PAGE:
Sears Holdings (SHLD) said on Thursday it had reached a deal to sell its popular Craftsman tool brand to Stanley Black & Decker (SWK), its latest move in the last week or so to shore up its finances with urgently needed money as sales continue to collapse.
The company is selling Craftsman, a brand that generated sales of $2 billion in the last year, 90% of which were at Sears and Kmart stores, for a total of about $900 million. That includes $525 million at the closing of the deal, another $250 million at end of year three, as well as a percentage of Stanley Black & Decker Craftsman sales for 15 years. While that cash will be welcome, it is a far cry from the $2 billion or so Bloomberg had estimated the brand could fetch three months ago. Sears will continue to sell Craftsman products.
Last May, Sears announced it was putting Craftsman, along with other iconic brands like Kenmore and DieHard, as well as its Sears Home Services repair business, up for sale, in an effort to sell off other attractive assets to maintain financial liquidity. In recent years, Sears has sold off the Lands’ End (LE) clothing brand, its stake in Sears Canada, and it also spun off some of its best locations into a real estate investment trust, helping to raise billions of dollars. The idea is to focus the retailer more on membership and to make it less reliant on physical stores.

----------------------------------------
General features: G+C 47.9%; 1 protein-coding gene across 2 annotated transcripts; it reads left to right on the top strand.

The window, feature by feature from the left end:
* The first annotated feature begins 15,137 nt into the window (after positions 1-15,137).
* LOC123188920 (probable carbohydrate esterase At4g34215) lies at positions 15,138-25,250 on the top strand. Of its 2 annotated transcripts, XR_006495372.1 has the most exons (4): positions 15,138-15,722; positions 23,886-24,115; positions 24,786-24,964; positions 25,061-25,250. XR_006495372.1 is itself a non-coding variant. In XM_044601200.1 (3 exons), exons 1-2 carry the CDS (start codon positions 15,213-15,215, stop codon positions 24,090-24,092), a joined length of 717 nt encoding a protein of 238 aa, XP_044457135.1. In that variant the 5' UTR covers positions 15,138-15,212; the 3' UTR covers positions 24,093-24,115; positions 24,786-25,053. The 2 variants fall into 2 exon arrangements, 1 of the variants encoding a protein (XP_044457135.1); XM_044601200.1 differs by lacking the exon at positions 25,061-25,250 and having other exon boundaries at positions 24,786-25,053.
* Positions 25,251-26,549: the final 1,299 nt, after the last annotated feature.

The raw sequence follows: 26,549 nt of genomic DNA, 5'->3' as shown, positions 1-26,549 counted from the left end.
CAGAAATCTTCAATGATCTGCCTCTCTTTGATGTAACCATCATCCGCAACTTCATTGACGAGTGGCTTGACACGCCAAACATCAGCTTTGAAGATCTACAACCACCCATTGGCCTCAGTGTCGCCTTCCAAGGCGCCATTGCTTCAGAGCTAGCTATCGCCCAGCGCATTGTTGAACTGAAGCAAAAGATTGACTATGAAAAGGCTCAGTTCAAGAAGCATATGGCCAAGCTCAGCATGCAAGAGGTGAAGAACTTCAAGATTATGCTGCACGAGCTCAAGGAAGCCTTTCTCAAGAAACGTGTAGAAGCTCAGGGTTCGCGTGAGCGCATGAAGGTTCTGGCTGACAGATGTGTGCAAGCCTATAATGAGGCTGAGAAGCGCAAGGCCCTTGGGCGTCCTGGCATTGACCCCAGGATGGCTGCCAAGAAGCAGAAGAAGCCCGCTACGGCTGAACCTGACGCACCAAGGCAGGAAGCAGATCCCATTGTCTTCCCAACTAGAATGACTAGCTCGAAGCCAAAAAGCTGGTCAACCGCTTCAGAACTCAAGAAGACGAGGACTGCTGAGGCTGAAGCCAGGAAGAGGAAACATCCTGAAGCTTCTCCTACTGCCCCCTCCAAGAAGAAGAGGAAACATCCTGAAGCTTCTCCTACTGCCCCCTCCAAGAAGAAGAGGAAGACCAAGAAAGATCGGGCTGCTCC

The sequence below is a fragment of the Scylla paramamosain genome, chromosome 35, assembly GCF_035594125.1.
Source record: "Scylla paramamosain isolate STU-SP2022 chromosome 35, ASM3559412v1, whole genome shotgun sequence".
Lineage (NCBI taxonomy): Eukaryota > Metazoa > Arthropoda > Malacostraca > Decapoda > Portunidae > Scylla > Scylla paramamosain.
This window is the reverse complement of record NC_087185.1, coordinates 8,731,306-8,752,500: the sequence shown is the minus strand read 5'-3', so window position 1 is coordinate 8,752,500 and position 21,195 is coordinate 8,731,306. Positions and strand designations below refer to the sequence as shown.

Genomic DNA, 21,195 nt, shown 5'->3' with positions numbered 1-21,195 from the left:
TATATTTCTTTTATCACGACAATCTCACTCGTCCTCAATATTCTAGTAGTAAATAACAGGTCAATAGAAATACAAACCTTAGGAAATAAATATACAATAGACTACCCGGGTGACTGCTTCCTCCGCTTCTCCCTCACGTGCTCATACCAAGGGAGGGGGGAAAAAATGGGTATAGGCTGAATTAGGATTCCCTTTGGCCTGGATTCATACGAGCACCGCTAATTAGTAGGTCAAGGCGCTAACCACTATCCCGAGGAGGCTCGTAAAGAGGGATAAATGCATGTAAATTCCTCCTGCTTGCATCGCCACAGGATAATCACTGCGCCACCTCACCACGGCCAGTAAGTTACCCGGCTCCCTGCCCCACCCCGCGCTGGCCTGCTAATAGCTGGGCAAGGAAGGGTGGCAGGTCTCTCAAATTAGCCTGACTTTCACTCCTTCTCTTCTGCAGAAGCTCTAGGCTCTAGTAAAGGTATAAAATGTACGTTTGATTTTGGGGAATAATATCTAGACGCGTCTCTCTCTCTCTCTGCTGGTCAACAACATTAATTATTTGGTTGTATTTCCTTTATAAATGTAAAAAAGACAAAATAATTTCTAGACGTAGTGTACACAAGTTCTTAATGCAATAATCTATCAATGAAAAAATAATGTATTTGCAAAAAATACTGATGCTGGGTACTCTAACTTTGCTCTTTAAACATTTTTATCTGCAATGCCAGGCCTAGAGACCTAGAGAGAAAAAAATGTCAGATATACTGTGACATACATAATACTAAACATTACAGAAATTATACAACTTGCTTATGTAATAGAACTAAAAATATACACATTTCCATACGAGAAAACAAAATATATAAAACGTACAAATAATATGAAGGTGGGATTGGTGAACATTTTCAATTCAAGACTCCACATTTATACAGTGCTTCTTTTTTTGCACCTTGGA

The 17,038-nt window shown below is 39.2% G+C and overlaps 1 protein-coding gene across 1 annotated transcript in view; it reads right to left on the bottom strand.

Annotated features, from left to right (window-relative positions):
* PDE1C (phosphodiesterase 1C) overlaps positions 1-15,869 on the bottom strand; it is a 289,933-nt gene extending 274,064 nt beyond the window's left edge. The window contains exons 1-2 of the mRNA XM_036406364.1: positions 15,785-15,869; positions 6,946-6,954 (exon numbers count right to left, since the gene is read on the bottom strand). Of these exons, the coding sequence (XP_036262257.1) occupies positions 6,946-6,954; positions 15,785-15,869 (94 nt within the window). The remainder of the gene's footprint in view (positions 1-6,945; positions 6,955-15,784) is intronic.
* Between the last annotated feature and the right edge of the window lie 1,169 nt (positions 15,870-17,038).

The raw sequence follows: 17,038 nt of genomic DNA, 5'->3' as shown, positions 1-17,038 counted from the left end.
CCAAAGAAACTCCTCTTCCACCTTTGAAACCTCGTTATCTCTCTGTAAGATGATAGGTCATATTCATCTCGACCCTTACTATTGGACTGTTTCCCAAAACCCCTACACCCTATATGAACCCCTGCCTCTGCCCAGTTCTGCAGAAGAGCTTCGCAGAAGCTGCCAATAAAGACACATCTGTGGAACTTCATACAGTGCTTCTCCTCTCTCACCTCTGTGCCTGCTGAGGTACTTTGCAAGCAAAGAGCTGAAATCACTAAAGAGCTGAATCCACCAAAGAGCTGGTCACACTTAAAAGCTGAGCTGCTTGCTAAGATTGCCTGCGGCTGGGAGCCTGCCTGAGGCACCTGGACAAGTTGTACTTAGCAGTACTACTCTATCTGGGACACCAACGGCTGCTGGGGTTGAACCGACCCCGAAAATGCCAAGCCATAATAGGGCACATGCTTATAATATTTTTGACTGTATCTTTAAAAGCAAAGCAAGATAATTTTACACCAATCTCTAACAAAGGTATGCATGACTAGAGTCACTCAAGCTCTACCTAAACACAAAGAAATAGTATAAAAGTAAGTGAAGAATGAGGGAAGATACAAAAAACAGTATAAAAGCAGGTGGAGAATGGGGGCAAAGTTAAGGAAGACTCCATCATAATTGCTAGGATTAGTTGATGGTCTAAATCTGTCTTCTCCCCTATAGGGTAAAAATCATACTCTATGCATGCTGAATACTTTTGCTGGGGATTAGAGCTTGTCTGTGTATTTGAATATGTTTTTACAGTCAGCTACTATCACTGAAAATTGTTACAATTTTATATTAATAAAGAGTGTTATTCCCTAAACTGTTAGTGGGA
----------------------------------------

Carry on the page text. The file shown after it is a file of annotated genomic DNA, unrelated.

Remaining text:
Sears CEO Eddie Lampert hinted in a statement that more assets sales were likely.
“Looking ahead, we will continue to take actions to adjust our capital structure, meet our financial obligations and manage our business to better position Sears Holdings to create long-term value by focusing on our best members, our best stores and our best categories,” said Lampert, a prominent hedge fund manager who merged Sears and Kmart in 2005.
The Craftsman sales comes only days after two other financing moves Lampert made to inject another $1 billion into his ongoing efforts to rebuild Sears, once the largest U.S. retailer. First, Sears Holdings, which also owns the Kmart discount chain, said it had obtained a $500 million loan secured by mortgages on 46 properties from affiliates of Lampert’s hedge fund, ESL Investments, earlier this week. That was on top of a $300 million secured letter of credit that Sears received from ESL affiliates last week too, and just the latest injection of financial help from Lampert to keep Sears afloat.
Sears Holdings has lost some $10 billion since 2010 and the company, created by a Sears-Kmart merger engineered by Lampert in 2005, has yet to report a year of comparable sales growth, despite hundreds of store closings. In its most recent quarter alone, it lost $748 million, its worst performance in years as comparable sales, which exclude the impact of stores closed in the preceding year. Stocks fell 4.4% at Kmart and 10% at Sears.
The company won’t report its holiday season performance until next month, but awful sales reports from rivals Macy’s (M) and Kohl’s (KSS) suggest department stores had a tough Christmas period performance.
Last week, ESL entered into a non-binding term sheet for a $200 million unsecured loan to Seritage Growth Properties, the REIT Sears created in 2015 made up largely of Sears and Kmart stores in a deal that raised more than $2 billion. Most stores were leased back by the retailer.
Sears is going to need all the money it can raise if it can’t turn this around and soon.